On Government Hog Tied

So, if we try to project (always fun, bur never much good for prediction) on how the Obama government, whose legacy is becoming more and more likely to be one of minor or no accomplishment, will affect the  future, what do we guess?
I’m going to make some  wild speculation.  First, I think the next administration- or perhaps the one after it-will be extraordinarily strong in terms of creating change.  Whether it is Republican, Democratic or something else is more difficult to anticipate.
The idea that it is even possible that it might be lead by a different party from the traditional two parties shows how radical I think the effects will be.  If the radical change turns out to be this extreme we might even have to wait three administrations.
It is, perhaps, worth mentioning that I haven’t heard a peep from those who thought Obama was justified in getting the nobel peace prize in  2008.  Most will not even discuss the proposition that Obama has been a tremendous disappointment.
Even I have to hedge my expression of disappointment in Obama with an admission that if it weren’t Obama it would certainly have been much worse,for it would have been in hands much more sympathetic to the right wing, which would be a greater danger in my opinion.
But disappointing it has been.  So disappointing I am not as hostile to the concept of a third party as I once was.
Once upon a time I would have dismissed the idea off hand.  Third parties, under oiur current system of government always suck power from the party most of us say is most sympathetic to ideas that give rise to the third party in the first place.
It’s the classic catch 22.
Ironically, I fear this scenario may put us into the situation in which the next strong administration turns out to be Republican.   Democrats may respond to the weakness of Obama by bolting to a third party without getting enough support to beat the Republicans in 2014, even if they are more Tea Party than GOP.
If Democrats stick together, though,  and run a strong and truly progressive candidate, perhaps it will be the Tea Party that will either bolt, or more likely, drive the Republicans into well deserved obscurity by continued dominance against a truly progressive Democratic party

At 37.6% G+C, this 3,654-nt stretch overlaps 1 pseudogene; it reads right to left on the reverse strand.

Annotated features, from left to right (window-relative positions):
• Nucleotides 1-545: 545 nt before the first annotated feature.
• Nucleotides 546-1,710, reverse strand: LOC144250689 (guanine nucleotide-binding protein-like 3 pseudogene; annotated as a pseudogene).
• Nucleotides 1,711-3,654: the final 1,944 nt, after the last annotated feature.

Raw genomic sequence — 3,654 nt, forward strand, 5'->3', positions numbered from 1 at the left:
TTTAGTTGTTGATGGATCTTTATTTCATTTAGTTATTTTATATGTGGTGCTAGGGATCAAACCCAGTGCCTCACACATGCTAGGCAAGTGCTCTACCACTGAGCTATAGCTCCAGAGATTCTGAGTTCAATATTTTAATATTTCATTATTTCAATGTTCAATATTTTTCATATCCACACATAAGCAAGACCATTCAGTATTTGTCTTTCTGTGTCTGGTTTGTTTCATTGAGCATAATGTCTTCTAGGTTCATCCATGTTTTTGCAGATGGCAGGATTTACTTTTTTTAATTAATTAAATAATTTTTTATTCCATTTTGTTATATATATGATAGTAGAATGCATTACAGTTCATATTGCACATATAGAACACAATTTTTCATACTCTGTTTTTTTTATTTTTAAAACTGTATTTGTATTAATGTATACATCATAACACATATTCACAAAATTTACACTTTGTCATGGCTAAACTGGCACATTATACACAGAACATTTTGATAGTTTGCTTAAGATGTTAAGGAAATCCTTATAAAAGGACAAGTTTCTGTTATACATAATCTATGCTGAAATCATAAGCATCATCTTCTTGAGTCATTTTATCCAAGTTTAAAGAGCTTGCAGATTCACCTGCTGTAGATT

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2 Responses to On Government Hog Tied

  1. Dallas Smith says:

    As disappointing as Obama has been, I think there are several accomplishments that deserve credit:
    1) healthcare reform and the prospect of access to millions currently denied it
    2) gay marriage support…let’s hope the Supreme Court rules for freedom instead of institutionalized prejudice.
    3) withdrawing from Iraq and eventually from Afghanistan. McCain would have probably started another war with Iran had he won.

    • George says:

      I think the jury is still out on health reform, mainly because of it’s continud reliance on a dysfunctional model rooted on the falacious idea that, if it is to succeed at all, it must do so on the strength of there being a profit in it for someone. Removing the single payer option from the table may have, indeed, been necessary to get the measure passed, especially with the Senate apparently being controled by the Republican minority, but it is not an application of the basic idea of insurance: spreading the costs of the few sick evenly out amongst the total population. Whether the modified approach Obama settled for proves to be workable remains to be seen. If it doesn’t, the effect will be very similar to a system which continues to be woefully inadequate to the purpose.

      It reminds me of what has become of the effort to privatize the postal service. Once a great example of socialized purpose, the money making aspects are now owned by private companies and the money losing aspects are held by government. Never an example of a good socialized model, our Health care system is now in danger of becoming more profitable for the private sector by virtue of mandatory enrollment. It may not go that way, but that’s my fear.

      Re. gay rights: That, too, remains unclear as to the eventual outcome. This, like immigration reform and racism, looks like an issue that awaits the judgment of the people in the form of elections.

      As for Ieaq, Afghanistan, Iran, Syria, and international policy in general, So much depends on future events that I’m definitely of the opinion that we have to await outcomes. This is such a good example of how much better I think Obama has been than the alterntives, though, that I tend to agree that he has been immesurably better than what might have been. Recovering from Bush-Cheney is hard enough. Bush-Cheney-McCain would have definitely been worse, I think. But it remains speculative.

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